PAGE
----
I agree with you about D's potential in industrial use, though I'd separate out IoT as not having gone anywhere yet.

> Would be great if we could persuade the D foundation to sponsor some Linux ARM/Mips CI infrastructure, I know I would pitch in my 2 cents for the cause.
> This infrastructure could be used by LDC and GDC and be extended in the future.

As I noted above, there may be free services for open-source projects that we're overlooking.

On Thursday, 6 April 2017 at 22:28:20 UTC, Dmitry Olshansky wrote:
> On 4/6/17 7:24 AM, Joakim wrote:
>> I have been saying for some time now that mobile is going to go after
>> the desktop next
>> (http://forum.dlang.org/thread/rionbqmtrwyenmhmmggx@forum.dlang.org),
>> Samsung just announced it, for a flagship device that will ship tens of
>> millions:
>>
> [snip]
>> The latter may seem far-fetched given D has not done that well in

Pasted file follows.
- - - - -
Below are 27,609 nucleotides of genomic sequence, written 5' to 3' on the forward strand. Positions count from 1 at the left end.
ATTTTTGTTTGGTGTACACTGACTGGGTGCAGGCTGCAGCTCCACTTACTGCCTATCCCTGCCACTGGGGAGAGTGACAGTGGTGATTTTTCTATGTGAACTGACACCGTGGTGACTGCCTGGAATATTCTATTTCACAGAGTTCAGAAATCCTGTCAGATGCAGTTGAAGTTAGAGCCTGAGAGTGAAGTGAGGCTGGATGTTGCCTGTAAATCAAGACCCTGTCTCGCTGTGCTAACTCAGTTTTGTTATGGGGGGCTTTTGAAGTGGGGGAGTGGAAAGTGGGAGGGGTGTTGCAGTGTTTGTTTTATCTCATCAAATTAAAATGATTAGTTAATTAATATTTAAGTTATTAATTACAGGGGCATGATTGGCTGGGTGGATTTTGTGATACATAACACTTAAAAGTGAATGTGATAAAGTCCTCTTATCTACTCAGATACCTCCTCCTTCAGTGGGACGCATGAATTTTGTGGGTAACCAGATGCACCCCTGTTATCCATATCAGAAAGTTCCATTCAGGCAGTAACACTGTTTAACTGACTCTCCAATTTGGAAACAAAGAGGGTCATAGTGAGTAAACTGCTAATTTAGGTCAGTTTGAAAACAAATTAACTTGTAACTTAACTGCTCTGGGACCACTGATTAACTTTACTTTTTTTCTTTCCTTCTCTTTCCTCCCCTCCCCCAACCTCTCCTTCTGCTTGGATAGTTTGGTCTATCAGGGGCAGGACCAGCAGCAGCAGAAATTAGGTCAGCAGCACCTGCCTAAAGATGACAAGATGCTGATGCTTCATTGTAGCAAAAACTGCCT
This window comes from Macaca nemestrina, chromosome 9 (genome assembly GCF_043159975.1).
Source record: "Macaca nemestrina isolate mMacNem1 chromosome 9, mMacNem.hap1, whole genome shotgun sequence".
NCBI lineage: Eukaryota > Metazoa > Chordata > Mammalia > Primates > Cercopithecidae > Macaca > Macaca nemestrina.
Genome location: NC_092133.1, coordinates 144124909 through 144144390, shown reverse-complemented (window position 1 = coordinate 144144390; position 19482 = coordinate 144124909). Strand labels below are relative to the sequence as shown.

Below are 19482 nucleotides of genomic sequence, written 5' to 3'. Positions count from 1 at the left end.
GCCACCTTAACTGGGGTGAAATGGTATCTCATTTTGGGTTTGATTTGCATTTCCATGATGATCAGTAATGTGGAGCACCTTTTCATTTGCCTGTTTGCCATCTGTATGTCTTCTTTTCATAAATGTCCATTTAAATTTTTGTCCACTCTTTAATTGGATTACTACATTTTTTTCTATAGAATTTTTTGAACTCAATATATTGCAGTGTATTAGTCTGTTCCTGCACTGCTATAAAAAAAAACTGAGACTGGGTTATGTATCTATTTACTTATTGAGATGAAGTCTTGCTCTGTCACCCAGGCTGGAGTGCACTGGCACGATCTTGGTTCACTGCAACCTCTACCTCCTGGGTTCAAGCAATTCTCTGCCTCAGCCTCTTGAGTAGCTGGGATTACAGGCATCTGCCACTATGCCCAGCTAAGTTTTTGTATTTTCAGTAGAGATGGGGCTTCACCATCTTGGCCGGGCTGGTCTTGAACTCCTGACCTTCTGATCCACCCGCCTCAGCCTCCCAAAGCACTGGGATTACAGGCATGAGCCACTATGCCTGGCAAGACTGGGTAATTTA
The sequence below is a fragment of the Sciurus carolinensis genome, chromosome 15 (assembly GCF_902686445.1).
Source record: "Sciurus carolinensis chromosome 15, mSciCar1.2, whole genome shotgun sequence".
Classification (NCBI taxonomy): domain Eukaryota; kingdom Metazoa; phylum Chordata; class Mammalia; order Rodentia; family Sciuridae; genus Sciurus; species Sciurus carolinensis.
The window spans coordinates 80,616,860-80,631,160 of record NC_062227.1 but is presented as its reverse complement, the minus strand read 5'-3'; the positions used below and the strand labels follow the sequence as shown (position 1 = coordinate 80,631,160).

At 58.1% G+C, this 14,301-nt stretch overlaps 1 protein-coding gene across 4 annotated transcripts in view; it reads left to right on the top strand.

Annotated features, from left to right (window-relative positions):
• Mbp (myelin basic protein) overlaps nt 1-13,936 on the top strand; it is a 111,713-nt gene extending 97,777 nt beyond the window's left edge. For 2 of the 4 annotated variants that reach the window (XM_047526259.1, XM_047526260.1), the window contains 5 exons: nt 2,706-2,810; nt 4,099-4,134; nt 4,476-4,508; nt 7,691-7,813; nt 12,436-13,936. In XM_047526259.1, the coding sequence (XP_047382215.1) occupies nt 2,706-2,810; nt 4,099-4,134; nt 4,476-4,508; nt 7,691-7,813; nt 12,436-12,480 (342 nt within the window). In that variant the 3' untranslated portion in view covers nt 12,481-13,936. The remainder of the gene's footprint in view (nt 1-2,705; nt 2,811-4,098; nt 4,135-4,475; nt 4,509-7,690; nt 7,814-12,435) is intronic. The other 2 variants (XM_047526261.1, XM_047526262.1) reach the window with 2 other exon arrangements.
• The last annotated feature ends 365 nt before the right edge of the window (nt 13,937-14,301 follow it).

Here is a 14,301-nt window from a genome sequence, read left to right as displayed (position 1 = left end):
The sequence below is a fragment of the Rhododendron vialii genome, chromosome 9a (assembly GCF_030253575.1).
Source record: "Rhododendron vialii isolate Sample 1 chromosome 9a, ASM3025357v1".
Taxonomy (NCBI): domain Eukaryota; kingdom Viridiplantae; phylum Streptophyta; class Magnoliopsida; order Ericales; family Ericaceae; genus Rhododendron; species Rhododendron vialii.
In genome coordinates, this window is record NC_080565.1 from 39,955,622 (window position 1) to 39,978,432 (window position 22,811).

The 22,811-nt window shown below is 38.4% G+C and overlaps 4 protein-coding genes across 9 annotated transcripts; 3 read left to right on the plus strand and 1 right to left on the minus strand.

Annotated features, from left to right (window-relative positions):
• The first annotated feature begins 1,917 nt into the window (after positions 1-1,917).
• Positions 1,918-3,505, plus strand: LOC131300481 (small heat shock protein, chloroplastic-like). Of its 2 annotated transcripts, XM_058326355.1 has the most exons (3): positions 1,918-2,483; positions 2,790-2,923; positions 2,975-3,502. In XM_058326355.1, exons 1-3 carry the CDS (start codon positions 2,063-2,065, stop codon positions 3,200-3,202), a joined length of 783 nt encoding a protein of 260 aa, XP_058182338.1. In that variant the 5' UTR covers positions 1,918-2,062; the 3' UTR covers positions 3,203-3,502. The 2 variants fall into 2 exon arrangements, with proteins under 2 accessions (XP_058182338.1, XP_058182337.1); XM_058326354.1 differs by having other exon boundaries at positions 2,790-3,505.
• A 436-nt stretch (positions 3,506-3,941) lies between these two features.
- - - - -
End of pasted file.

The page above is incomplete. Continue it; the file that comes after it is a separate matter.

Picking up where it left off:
>> desktop GUI apps, but mobile is still a new market and D could do well.
>> D is uniquely well-suited to mobile, because it's nicer than Java or
>> Obj-C while more efficient than the former, and it could make it easier
>> to go cross-platform.
>>
>
> Let's not forget Kotlin and Swift, things we'd really be competing against - that is the other NEW stuff.

Kotlin runs on the JVM, so it's not going to be as efficient, while Swift has not been ported to Android.

> Also let's not forget the _legion_ of tools that let you do cross-platform mobile app development in languages such as JavaScript, Lua and e.g. C#.

Except for C# to some extent, only because they are now investing much more on mobile tooling, I would not call any of those as nice to use or as efficient as D.  Mobile is a big market with a lot of dev options, but I believe D could make a unique pitch.

>> Vadim has done some nice work building DLangUI on Android, including a
>> Tetris app that I spent half an hour playing on my phone:
>>
>> http://forum.dlang.org/thread/cdekkumjynhqoxvmgjze@forum.dlang.org
>>